Wedded Perfection: Two Centuries of Wedding Gowns by Cynthia Amnéus

11 Jan

Since time began, little girls have fantasised about the perfect white wedding. An affair filled with joy and romance, there would be a few requirements in order for the fantasy to become a reality: a handsome groom, a delectable cake, and, by far the most important of them all, an immaculate gown.

Now, with the rise of popularity in reality shows such as Don’t Tell the Bride or Four Weddings, weddings are a hotter topic than ever and girls become fascinated by all of the finer details of their special occasion. Be it Vera Wang, Chanel or custom made, the wedding dress is usually the first detail that friends of the bride are gasping to hear about. For this reason, I was intrigued by Cynthia Amnéus’ book Wedded Perfection. In this critical textbook, Cynthia looks back at wedding gowns over time and explores their relationship to the women and societies that they came from, expressing further ideas about how the entire constitution of marriage has evolved.

Featuring photographs of over fifty gowns from the Cincinnati Art Museum’s permanent collection of gowns and contextualised by essays from Katherine Jellison and Sarah Long Butler, Wedded Perfection tells the tale of gowns from Christian Dior to Yohji Yamamoto. Discussing concepts such as ‘the Evolution and Aesthetic of the Wedding Gown in Western Culture’, it outlines exactly what the rituals were in previous wedding ceremonies and how and why they influenced the physicality of gowns. I found these explanations particularly useful as an English Literature student for they related not only to the act of a wedding in particular but also spoke volumes about the role of women in society. Those interested in feminism or in comparing roles of both genders throughout time would be fascinated by this book.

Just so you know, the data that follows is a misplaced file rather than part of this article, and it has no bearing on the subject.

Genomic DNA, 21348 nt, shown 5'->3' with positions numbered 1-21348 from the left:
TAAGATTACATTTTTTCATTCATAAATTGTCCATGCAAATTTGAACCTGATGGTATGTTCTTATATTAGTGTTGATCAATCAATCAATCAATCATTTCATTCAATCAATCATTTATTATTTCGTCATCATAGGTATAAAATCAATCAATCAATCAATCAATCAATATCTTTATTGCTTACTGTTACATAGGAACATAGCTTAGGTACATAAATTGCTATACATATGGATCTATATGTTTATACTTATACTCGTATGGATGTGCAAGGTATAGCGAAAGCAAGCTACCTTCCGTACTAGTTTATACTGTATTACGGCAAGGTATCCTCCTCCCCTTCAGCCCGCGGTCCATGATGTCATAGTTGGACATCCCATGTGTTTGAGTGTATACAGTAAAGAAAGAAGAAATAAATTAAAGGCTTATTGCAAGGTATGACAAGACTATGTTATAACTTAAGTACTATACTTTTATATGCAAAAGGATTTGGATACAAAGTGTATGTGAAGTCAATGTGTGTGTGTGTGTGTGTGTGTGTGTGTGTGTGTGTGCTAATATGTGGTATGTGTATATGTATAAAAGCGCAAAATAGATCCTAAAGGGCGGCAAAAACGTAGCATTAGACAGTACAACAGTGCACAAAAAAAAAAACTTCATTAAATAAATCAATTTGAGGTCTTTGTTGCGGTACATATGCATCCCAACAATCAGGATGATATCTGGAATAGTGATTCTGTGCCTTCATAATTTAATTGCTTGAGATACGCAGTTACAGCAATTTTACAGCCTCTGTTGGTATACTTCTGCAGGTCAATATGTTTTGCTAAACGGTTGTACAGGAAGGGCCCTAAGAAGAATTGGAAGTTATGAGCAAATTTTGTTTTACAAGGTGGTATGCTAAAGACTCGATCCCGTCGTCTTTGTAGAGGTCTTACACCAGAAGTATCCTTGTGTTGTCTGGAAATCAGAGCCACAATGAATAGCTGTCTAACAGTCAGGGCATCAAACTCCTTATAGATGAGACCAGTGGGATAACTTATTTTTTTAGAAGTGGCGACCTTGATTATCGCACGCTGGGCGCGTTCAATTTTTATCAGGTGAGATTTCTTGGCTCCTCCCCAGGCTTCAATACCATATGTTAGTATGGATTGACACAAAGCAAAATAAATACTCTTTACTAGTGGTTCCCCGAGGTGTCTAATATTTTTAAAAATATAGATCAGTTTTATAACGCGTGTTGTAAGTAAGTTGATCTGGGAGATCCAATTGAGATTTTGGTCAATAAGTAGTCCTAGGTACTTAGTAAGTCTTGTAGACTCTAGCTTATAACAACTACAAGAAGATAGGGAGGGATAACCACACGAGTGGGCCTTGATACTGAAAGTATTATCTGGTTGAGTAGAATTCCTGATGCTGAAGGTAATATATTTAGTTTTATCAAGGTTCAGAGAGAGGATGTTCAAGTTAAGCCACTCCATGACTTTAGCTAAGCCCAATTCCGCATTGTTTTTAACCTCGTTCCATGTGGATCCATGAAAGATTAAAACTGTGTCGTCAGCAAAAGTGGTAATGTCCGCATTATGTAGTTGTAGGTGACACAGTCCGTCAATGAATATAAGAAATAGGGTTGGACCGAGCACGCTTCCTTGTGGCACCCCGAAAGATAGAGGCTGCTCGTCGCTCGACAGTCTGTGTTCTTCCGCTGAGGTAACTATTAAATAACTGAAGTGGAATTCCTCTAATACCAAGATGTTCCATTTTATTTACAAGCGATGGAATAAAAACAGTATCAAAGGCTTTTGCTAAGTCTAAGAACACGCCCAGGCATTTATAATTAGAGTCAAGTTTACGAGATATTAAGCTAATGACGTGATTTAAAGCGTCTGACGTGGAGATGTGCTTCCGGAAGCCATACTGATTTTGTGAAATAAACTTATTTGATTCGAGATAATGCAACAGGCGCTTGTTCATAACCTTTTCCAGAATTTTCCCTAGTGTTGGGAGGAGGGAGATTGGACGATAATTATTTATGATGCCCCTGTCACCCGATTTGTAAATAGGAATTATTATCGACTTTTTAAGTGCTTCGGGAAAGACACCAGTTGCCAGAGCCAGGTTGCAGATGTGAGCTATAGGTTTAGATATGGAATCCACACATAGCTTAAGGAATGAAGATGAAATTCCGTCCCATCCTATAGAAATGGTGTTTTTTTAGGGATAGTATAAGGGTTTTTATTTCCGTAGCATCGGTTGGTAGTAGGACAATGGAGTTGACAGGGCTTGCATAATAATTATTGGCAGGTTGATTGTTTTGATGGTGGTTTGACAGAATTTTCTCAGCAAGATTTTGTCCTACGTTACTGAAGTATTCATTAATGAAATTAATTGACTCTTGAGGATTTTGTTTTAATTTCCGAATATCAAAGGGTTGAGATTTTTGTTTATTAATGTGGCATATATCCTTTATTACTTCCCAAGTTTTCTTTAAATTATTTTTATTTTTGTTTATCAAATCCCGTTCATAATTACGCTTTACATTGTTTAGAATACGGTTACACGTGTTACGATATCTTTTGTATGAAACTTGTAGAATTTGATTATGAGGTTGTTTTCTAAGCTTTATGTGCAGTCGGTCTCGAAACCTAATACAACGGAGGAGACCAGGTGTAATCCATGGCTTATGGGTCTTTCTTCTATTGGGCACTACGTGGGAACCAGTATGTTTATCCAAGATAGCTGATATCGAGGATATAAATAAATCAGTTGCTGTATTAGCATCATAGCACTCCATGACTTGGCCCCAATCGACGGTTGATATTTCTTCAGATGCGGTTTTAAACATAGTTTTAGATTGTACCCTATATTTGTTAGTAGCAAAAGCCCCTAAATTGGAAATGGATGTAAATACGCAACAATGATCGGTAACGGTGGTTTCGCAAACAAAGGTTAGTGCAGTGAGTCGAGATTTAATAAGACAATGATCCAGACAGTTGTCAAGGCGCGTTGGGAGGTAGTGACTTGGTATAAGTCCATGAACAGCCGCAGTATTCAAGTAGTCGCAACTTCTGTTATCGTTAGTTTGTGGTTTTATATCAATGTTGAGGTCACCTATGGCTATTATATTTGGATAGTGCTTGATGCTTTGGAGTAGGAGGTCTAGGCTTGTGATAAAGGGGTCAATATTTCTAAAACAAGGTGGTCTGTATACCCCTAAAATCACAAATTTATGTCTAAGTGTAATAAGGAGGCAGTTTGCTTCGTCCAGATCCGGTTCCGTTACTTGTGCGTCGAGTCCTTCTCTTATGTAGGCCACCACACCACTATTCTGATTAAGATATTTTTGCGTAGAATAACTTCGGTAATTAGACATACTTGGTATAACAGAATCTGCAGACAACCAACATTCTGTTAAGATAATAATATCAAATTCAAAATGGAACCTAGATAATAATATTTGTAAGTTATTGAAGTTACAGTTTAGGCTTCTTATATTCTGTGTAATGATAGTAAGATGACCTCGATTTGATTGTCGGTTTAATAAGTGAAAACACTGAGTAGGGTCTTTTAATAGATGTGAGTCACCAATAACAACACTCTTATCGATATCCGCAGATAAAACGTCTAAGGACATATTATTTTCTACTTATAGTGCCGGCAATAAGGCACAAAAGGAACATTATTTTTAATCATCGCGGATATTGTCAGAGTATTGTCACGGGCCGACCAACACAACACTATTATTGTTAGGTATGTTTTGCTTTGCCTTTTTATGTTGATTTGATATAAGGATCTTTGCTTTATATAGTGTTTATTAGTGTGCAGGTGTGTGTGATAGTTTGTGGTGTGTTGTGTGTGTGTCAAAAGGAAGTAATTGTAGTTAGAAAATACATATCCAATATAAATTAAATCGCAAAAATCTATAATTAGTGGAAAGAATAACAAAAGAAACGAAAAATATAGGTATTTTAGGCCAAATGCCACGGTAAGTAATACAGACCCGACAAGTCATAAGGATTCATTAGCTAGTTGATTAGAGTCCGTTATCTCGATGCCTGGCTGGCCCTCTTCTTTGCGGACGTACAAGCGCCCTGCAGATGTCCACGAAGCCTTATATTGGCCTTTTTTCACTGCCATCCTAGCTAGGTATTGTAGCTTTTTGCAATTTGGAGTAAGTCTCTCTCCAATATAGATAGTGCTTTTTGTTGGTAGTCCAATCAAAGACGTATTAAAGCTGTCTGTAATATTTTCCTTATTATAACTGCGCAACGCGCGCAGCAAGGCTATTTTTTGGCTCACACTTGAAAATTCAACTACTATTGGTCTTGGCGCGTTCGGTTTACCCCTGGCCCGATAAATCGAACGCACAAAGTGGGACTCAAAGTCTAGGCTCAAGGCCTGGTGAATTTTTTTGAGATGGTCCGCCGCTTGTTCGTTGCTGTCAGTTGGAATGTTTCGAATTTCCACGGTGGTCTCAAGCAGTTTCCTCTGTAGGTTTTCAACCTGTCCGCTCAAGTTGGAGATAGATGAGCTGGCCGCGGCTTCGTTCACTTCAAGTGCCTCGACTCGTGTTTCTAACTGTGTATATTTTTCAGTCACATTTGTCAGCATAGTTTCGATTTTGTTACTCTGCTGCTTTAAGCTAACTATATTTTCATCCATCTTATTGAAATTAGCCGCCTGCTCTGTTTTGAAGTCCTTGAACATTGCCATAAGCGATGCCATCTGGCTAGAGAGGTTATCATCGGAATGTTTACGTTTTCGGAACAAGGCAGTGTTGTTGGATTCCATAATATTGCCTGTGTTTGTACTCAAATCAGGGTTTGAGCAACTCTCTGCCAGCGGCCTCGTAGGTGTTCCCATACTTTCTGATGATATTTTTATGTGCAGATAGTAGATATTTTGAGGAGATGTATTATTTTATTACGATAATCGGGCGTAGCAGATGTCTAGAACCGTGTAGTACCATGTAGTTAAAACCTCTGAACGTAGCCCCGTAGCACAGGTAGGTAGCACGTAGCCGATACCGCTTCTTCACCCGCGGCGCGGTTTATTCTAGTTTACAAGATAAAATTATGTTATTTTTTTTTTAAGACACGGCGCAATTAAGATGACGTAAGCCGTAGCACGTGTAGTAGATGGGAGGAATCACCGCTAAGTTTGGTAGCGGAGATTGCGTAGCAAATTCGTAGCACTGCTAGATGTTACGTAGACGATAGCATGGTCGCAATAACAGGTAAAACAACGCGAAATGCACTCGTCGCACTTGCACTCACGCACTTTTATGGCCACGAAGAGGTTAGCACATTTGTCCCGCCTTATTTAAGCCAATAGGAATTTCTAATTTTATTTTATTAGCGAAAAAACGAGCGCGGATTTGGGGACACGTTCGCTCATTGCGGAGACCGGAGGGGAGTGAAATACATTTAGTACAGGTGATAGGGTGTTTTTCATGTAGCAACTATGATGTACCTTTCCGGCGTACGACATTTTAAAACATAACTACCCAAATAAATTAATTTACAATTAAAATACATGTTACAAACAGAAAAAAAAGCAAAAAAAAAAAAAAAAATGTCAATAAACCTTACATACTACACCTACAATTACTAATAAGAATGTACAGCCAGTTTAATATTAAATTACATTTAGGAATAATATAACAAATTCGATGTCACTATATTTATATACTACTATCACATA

My favourite section detailed the importance of the appearance of marriage and traditional family values throughout the war. “Given concern that wartime conditions imperilled American domesticity, the white wedding gown seemed to preserve the traditions of marriage and family life so that they could survive during the war and flourish after the war” – page 83. This section, like the rest of the book, contemplates taking things at face value in two manners. Firstly, photographs and clear visuals are used to give the reader an aesthetic to focus on. Secondly, the notion of appearance is perceived in symbolic manner and the notion of reputation is considered in relation to marriage. For this reason, the book is fantastic. You have the best of both worlds when reading – the engaging, deeply philosophical pieces, and the divine optical bliss of the photographed gowns themselves.

A thoroughly enjoyable book, I would highly recommend it to all students of creative subjects. It raises timeless issues of gender equality, society and the ever changing roles of women, and does so in a way that still enables all girls to picture themselves lavishly clad in an elaborate vintage frock. Perfection!

A la Mode Appraisal: 9/10

Wedded Perfection: Two Centuries of Wedding Gowns is published by Giles and available for £30.00.

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One Response to “Wedded Perfection: Two Centuries of Wedding Gowns by Cynthia Amnéus”

Trackbacks/Pingbacks

  1. “There is something about a wedding-gown prettier than any other gown in the world” – Douglas William Jerrold « Mixed Gems - April 4, 2011

    […] If you’re interested in wedding dresses, you may like to take a look at a book called Wedded Perfection on my book review blog, A la Mode Appraisal. It explores the history of wedding dresses and their […]

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